CAIMS•SCMAI Research Prize

The society's preeminent research award recognizes innovative and exceptional research contributions in applied or industrial mathematics.

This prize was established in 2003. The award will consist of a prize of $1,000 and a commemorative plaque that will be presented at the CAIMS*SCMAI Annual Meeting. The recipient will be invited to give a plenary lecture at the Annual Meeting in the year of the award. A travel allowance will be provided.

Nominations will be evaluated annually by a panel of judges appointed by the President of the Society; their decisions will be final. The judges will select the winner using criteria based on excellent research contributions in applied or industrial mathematics. The panel of judges may seek advice from other experts.

Nominations shall consist of:

  • a title for the nomination designating research contributions in a specific area,
  • a summary of the contributions in the form of a five-line press release,
  • a detailed description (no longer than two pages) of the research contributions of the nominee in the specified area,
  • a curriculum vitae including the list of publications, four reprints.

To submit an application for this prize, go to Nominations

2017 Prize Winner: James Feng

The 2017 CAIMS Research Prize is presented to Professor James Feng
from the Department of Mathematics and the Department of Chemical and
Biological Engineering at UBC in recognition of his influential contributions 
to the study of complex fluids.

Prof James Feng is an international expert in multi-component
complex fluids, with highly cited work on two-phase flows, moving
contact lines, dynamics of drops, jets, and bubbles. His
mathematical research is characterized by challenging scientific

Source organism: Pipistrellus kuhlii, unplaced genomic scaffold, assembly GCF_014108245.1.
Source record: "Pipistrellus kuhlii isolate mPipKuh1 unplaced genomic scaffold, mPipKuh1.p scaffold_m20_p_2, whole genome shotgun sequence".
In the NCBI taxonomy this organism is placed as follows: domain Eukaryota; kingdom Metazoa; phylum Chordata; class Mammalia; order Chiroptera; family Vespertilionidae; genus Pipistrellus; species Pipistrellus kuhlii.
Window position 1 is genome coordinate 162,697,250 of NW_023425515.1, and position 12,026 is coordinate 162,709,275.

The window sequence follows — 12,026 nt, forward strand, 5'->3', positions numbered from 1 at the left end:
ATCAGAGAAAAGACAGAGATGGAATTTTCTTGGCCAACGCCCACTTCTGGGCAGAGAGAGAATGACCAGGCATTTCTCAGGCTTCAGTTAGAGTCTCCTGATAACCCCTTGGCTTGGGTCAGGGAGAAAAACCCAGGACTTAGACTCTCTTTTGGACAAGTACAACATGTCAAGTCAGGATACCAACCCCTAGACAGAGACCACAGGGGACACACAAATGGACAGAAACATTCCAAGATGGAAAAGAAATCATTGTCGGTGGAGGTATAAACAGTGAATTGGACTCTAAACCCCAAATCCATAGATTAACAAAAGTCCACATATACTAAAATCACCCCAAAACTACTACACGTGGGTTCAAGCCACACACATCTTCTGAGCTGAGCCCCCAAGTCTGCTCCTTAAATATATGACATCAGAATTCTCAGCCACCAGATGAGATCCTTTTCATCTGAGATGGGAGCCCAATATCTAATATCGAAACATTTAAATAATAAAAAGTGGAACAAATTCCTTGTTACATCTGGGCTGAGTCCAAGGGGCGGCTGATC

computation and novel theoretical insights, and his scientific
contributions also span physical experiments. Feng is a recognized
master in the complex relationship between morphology and rheology
of sheared 2D foam, with experimental discoveries and theoretical
explanations in bubble coalescence, migration and segregation. He
provided a framework for formulating and computing multi-component
complex fluid flows and their interfaces, which has since been
adopted by other groups, and applied in industrial applications. In
contact line theory, Feng devised a theoretical model that
regularizes the singularity using Cahn-Hilliard diffusion at the
fluid interface which produces the proper sharp-interface limit
with finite slip velocity. He has recently made significant
advances applying his complex fluid and foam expertise to modeling
biological cells and tissues, focused on the deformation, motility,
and mechano-sensing of living cells, and the coupling between
biochemical signaling and mechanics that shapes the dynamics of
cells and tissues. Feng does great service to applied mathematics
in demonstrating both the beauty and the practical applications of
sophisticated research based on computation.

For more details on Professor Feng's research, see

Past CAIMS•SCMAI Research Prize Winners